Staff Rights Overview
Below is a condensed version of this topic. For complete guidance please refer to the House Ethics Manual, Chapter 7 on staff rights and duties.
The House has adopted specific rules and regulations governing the employment relationship. In addition, the Congressional Accountability Act of 1995, the first law passed by the 104th Congress, applies the rights and protections of 12 civil rights, labor, and other workplace laws to employees of the legislative branch of the government.1 This chapter covers the laws, rules, and standards concerning:
- Restrictions against discrimination in hiring and compensation;
- “Kickback” schemes and other illegal hiring, firing, and compensation practices;
- Regulations on employment and compensation, including lump sum payments;
- Guidelines affecting interns, fellows, volunteers, and detailees; and
The specific duties of House employees, as well as the terms and conditions of their employment, have traditionally been within the discretion of the employing Member or committee.2 However, because employees of the House are paid from funds of the United States Treasury to perform public duties, certain restrictions apply to their employment. For example, the Code of Official Conduct (House Rule XXIII) instructs Members and officers to retain no one on their staff “who does not perform official duties for the offices of the employing authority commensurate with the compensation he receives” (House Rule XXIII, clause 8).6 These duties include assisting the Members in their official responsibilities3 and working on official committee business.4 But they do not include performing nonofficial, personal, or campaign duties.5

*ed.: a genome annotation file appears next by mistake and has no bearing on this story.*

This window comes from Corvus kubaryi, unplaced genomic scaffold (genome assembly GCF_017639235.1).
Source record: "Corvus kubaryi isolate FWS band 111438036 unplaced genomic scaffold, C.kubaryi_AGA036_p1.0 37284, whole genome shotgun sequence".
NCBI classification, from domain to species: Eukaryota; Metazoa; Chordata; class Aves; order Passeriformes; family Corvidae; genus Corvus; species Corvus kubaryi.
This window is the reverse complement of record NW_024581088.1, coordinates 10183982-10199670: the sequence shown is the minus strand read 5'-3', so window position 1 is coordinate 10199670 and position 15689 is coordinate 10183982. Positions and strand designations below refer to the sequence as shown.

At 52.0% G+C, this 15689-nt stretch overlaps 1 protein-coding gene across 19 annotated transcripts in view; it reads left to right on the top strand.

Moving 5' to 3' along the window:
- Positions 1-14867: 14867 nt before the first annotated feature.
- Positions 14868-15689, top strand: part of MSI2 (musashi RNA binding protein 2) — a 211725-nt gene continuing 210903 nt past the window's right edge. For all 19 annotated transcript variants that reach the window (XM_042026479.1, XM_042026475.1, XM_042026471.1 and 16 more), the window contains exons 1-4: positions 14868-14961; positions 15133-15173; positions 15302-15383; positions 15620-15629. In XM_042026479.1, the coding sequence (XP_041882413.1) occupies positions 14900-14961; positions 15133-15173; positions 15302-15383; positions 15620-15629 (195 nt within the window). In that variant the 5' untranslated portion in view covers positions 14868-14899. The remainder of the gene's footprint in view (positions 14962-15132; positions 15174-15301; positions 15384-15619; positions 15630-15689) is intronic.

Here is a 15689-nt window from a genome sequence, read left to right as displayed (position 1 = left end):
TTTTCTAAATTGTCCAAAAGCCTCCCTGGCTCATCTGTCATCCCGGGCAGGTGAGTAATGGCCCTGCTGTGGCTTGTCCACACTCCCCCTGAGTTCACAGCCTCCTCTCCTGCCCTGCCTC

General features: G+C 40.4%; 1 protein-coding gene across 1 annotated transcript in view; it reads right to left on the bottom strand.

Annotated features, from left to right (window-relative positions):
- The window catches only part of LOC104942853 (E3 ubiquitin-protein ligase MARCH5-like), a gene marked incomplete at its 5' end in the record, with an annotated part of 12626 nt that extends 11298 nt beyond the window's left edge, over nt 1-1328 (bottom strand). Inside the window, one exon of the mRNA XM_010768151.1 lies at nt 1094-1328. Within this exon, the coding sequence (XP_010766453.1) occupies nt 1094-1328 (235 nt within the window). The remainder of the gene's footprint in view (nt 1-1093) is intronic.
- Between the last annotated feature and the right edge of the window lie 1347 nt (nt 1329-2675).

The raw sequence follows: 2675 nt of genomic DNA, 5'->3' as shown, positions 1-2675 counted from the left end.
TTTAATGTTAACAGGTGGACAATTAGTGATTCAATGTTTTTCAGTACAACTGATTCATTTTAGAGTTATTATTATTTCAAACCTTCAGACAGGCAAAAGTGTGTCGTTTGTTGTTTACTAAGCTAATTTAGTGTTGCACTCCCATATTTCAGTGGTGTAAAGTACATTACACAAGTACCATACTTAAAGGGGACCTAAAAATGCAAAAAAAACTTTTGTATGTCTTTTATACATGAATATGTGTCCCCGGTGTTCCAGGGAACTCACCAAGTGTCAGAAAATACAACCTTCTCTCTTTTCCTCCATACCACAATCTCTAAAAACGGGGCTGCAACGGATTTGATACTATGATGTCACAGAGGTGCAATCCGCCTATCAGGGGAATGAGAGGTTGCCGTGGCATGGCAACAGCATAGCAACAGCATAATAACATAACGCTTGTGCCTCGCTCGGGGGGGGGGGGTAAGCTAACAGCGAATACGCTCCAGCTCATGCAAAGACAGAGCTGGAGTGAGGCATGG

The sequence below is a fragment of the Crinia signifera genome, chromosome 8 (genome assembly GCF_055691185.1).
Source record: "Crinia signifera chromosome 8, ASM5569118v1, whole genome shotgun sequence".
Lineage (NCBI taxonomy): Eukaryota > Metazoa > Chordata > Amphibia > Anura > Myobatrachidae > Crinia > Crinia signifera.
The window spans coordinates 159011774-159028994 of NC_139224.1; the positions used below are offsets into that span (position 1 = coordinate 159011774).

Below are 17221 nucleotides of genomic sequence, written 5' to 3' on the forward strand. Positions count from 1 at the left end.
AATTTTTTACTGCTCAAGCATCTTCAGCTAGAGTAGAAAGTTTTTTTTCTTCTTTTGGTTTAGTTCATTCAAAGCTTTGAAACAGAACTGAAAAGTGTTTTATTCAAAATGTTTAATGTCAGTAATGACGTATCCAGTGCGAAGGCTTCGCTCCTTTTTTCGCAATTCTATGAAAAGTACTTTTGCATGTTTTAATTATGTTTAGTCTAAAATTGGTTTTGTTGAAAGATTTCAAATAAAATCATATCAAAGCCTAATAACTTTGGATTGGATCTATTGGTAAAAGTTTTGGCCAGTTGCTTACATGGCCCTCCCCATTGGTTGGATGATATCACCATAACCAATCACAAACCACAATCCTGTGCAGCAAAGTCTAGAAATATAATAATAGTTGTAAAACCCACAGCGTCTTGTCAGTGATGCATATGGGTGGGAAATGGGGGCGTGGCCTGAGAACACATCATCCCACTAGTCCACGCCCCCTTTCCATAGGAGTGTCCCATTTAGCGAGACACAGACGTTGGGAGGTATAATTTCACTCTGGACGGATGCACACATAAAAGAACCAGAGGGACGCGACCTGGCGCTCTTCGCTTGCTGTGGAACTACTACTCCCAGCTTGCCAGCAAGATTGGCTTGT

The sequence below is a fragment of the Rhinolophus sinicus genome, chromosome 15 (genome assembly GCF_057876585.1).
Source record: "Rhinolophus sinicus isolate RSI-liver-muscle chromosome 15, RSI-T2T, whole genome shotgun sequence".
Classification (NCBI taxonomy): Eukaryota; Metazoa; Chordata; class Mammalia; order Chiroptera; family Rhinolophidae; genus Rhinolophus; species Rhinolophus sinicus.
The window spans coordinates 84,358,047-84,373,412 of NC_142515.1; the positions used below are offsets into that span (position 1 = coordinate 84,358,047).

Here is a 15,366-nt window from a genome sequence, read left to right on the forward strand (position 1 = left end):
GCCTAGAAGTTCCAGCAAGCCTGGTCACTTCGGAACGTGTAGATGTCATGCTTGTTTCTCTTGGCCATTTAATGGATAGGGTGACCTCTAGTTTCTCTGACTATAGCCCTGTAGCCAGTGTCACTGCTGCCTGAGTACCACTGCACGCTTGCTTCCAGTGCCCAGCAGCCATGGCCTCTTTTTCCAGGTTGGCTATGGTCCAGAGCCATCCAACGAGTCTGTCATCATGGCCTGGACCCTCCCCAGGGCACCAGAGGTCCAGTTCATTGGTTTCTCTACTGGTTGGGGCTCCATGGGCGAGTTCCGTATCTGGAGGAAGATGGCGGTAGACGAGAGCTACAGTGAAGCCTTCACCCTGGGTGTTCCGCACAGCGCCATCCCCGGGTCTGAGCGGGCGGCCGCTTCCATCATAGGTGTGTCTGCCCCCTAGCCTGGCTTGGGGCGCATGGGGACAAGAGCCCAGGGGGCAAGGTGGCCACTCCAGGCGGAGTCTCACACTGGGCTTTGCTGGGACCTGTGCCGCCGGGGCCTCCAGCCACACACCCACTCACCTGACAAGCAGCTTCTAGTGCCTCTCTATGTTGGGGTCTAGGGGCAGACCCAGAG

1 See Congressional Accountability Act of 1995, Pub. L. 104-1, 109 Stat. 3 (1996) (codified at 2 U.S.C. § 1301 et seq.).
2 Some House employees, generally those under the employ of an officer of the House, will be subject to the House Employees Position Classification Act (2 U.S.C. §§ 291-303) and regulations on applicable employment standards issued by the Committee on House Administration.
3 See 2 U.S.C § 57b(a)-(b). During each session of Congress, each Member gets a single allowance, known as the Members’ Representational Allowance (“MRA”) to conduct official and representational duties. The Clerk Hire Allowance, the Official Expenses Allowance, and Official Mail Allowance have all been merged into the MRA. See also Legislative Branch Appropriations Act, 2008, Pub. L. 110-161, Division H, title I - House of Representatives - Members’ Representational Allowances Including Clerk Hire, Official Expenses of Members, and Official Mail.
4 See House Rule 10, cl. 9(a)(1).
5 See United States v. Rostenkowski, 59 F.3d 1291, 1307-11 (D.C. Cir. 1995), reh’g denied, 68 F.3d 489 (D.C. Cir. 1995); United States v. Diggs, 613 F.2d 988, 994-97, 1002 (D.C. Cir. 1979), cert. denied, 446 U.S. 982 (1980).
6 See also Comm. on House Admin., U.S. House of Representatives Members’ Congressional Handbook (hereinafter “Members’ Handbook”); Comm. on House Admin, U.S. House of Representatives Committees’ Congressional Handbook (hereinafter “Committees’ Handbook”); Code of Ethics for Government Service ¶ 3, H. Con. Res. 175, 85th Cong., 2d Sess., 72 Stat., pt. 2, B12 (1958). The text of the Members’ Handbook and the Committees’ Handbook is available on the Committee on House Administration website.